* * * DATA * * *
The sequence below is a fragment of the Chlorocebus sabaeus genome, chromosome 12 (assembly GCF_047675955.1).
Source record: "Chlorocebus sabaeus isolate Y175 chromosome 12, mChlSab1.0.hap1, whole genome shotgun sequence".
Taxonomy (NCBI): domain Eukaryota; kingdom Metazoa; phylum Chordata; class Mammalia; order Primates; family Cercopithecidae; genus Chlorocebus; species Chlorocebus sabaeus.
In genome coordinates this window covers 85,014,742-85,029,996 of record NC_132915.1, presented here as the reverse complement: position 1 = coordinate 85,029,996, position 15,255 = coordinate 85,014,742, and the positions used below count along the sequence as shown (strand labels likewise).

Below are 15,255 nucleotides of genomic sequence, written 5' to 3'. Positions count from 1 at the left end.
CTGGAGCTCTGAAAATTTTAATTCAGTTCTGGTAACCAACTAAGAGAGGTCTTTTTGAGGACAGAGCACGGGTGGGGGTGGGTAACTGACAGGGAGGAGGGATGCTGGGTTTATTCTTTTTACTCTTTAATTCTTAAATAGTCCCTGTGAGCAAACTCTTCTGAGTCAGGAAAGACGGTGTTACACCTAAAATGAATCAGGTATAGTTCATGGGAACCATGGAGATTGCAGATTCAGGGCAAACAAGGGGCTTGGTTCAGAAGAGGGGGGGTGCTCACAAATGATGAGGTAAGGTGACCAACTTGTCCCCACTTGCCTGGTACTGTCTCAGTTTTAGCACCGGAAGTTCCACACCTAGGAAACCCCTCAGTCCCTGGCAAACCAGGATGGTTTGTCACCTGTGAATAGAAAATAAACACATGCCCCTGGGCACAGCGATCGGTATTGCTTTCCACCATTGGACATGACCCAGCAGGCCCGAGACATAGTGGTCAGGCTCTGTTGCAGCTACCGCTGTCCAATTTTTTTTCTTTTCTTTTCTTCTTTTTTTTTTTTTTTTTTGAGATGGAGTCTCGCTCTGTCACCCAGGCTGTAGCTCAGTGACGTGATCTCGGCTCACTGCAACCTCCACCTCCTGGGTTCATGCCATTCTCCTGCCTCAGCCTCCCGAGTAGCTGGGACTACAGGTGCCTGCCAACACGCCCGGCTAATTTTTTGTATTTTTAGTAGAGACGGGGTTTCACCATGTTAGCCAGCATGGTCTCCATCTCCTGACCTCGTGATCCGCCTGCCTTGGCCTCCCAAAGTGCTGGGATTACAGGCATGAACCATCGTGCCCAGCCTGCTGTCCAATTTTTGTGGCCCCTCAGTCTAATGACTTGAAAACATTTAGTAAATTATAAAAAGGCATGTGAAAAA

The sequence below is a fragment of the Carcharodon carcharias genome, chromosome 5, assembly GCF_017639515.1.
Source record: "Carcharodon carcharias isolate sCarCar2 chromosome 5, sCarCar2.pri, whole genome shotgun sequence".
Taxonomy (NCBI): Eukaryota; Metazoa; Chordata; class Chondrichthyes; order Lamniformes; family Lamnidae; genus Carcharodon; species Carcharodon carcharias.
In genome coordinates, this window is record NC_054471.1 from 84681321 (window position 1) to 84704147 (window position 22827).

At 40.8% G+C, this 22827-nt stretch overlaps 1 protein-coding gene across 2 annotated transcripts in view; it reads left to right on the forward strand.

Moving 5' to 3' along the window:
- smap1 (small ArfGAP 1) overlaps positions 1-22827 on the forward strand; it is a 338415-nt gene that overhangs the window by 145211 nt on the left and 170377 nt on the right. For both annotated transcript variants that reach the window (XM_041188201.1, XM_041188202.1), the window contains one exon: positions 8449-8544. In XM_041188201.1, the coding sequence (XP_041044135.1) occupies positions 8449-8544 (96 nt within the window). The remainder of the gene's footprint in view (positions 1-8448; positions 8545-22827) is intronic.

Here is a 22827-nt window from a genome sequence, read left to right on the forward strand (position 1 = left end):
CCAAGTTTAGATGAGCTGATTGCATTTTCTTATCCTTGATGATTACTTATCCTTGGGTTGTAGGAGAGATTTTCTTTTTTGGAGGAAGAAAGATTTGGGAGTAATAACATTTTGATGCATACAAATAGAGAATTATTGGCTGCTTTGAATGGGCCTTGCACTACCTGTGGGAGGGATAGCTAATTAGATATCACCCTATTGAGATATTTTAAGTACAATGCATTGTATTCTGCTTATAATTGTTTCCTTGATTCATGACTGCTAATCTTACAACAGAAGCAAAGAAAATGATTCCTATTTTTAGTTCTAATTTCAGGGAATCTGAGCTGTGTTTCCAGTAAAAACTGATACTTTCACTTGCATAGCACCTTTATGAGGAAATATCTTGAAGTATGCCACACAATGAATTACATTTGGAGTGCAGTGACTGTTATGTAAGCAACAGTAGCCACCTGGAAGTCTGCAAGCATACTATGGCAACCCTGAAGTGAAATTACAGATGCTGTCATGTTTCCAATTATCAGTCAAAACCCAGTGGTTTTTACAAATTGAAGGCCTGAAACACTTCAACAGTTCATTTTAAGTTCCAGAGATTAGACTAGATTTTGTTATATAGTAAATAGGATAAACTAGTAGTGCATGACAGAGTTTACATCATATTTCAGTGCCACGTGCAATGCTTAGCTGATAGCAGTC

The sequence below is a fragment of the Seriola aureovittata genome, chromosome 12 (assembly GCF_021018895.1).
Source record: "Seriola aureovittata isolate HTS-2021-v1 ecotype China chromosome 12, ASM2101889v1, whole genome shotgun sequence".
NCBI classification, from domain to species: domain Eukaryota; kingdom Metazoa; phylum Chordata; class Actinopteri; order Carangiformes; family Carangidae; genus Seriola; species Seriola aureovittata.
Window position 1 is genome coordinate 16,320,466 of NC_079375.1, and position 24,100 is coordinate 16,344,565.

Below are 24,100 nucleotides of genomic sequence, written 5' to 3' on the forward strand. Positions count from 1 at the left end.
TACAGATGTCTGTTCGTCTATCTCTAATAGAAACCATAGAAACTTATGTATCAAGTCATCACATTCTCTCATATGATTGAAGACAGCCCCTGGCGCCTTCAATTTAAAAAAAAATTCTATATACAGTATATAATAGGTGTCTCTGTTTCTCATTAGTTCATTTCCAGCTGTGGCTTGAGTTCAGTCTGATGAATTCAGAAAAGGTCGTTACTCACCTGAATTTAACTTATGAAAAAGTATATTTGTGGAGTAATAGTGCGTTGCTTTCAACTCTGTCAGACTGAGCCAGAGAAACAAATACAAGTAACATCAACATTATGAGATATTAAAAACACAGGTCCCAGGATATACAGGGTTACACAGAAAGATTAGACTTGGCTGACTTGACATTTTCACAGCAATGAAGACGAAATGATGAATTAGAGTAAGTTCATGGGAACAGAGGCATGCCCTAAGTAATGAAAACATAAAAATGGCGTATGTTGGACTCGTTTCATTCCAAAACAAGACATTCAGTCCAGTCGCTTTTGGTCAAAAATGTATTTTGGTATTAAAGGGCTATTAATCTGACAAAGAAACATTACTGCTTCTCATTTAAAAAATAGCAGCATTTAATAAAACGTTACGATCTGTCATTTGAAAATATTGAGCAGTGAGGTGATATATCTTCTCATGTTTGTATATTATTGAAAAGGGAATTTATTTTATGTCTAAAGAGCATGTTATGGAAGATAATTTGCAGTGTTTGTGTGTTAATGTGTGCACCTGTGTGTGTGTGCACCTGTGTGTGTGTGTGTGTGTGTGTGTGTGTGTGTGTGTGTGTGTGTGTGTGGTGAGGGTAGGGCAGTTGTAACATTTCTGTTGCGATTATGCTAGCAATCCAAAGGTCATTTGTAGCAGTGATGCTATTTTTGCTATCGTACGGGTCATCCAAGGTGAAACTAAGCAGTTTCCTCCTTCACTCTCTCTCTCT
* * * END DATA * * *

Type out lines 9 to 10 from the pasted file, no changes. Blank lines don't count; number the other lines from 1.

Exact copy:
Taxonomy (NCBI): Eukaryota; Metazoa; Chordata; class Chondrichthyes; order Lamniformes; family Lamnidae; genus Carcharodon; species Carcharodon carcharias.
In genome coordinates, this window is record NC_054471.1 from 84681321 (window position 1) to 84704147 (window position 22827).